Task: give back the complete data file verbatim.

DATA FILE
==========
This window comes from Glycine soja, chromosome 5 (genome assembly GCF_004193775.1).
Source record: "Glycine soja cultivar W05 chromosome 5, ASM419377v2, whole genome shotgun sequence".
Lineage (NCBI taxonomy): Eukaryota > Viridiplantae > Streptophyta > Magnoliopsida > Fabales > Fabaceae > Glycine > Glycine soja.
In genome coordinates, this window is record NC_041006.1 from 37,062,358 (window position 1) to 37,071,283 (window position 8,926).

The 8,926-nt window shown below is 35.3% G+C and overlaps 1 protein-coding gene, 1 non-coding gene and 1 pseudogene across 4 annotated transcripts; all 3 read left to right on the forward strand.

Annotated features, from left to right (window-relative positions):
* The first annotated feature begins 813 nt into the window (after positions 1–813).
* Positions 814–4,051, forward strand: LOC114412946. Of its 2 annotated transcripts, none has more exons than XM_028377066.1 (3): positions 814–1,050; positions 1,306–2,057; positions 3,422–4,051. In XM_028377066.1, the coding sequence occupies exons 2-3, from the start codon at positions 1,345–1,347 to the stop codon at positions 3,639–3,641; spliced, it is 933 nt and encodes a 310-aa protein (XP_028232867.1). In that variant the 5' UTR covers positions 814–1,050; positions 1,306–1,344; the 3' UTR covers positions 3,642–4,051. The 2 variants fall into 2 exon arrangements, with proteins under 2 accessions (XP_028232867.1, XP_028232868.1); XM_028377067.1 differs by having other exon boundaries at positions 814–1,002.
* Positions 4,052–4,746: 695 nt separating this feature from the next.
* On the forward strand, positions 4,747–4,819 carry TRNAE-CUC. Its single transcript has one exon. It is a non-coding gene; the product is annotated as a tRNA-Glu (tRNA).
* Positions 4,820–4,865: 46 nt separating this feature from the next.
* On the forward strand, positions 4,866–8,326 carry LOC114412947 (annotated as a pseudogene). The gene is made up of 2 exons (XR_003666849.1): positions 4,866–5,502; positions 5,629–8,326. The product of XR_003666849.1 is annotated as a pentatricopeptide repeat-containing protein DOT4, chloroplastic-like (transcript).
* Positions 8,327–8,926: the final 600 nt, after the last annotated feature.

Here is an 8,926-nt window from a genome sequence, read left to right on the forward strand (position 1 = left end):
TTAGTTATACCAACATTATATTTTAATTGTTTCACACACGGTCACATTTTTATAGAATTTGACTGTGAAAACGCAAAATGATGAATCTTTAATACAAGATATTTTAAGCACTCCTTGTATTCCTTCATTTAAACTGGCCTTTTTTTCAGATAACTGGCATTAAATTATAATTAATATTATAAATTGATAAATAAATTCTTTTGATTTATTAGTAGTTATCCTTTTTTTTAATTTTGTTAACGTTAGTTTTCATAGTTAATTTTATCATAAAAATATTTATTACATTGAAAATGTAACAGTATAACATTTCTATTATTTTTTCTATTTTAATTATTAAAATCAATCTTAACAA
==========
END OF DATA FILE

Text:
This window comes from Glycine soja, chromosome 5 (genome assembly GCF_004193775.1).
Source record: "Glycine soja cultivar W05 chromosome 5, ASM419377v2, whole genome shotgun sequence".
Lineage (NCBI taxonomy): Eukaryota > Viridiplantae > Streptophyta > Magnoliopsida > Fabales > Fabaceae > Glycine > Glycine soja.
In genome coordinates, this window is record NC_041006.1 from 37,062,358 (window position 1) to 37,071,283 (window position 8,926).

The 8,926-nt window shown below is 35.3% G+C and overlaps 1 protein-coding gene, 1 non-coding gene and 1 pseudogene across 4 annotated transcripts; all 3 read left to right on the forward strand.

Annotated features, from left to right (window-relative positions):
* The first annotated feature begins 813 nt into the window (after positions 1–813).
* Positions 814–4,051, forward strand: LOC114412946. Of its 2 annotated transcripts, none has more exons than XM_028377066.1 (3): positions 814–1,050; positions 1,306–2,057; positions 3,422–4,051. In XM_028377066.1, the coding sequence occupies exons 2-3, from the start codon at positions 1,345–1,347 to the stop codon at positions 3,639–3,641; spliced, it is 933 nt and encodes a 310-aa protein (XP_028232867.1). In that variant the 5' UTR covers positions 814–1,050; positions 1,306–1,344; the 3' UTR covers positions 3,642–4,051. The 2 variants fall into 2 exon arrangements, with proteins under 2 accessions (XP_028232867.1, XP_028232868.1); XM_028377067.1 differs by having other exon boundaries at positions 814–1,002.
* Positions 4,052–4,746: 695 nt separating this feature from the next.
* On the forward strand, positions 4,747–4,819 carry TRNAE-CUC. Its single transcript has one exon. It is a non-coding gene; the product is annotated as a tRNA-Glu (tRNA).
* Positions 4,820–4,865: 46 nt separating this feature from the next.
* On the forward strand, positions 4,866–8,326 carry LOC114412947 (annotated as a pseudogene). The gene is made up of 2 exons (XR_003666849.1): positions 4,866–5,502; positions 5,629–8,326. The product of XR_003666849.1 is annotated as a pentatricopeptide repeat-containing protein DOT4, chloroplastic-like (transcript).
* Positions 8,327–8,926: the final 600 nt, after the last annotated feature.

Here is an 8,926-nt window from a genome sequence, read left to right on the forward strand (position 1 = left end):
TTAGTTATACCAACATTATATTTTAATTGTTTCACACACGGTCACATTTTTATAGAATTTGACTGTGAAAACGCAAAATGATGAATCTTTAATACAAGATATTTTAAGCACTCCTTGTATTCCTTCATTTAAACTGGCCTTTTTTTCAGATAACTGGCATTAAATTATAATTAATATTATAAATTGATAAATAAATTCTTTTGATTTATTAGTAGTTATCCTTTTTTTTAATTTTGTTAACGTTAGTTTTCATAGTTAATTTTATCATAAAAATATTTATTACATTGAAAATGTAACAGTATAACATTTCTATTATTTTTTCTATTTTAATTATTAAAATCAATCTTAACAA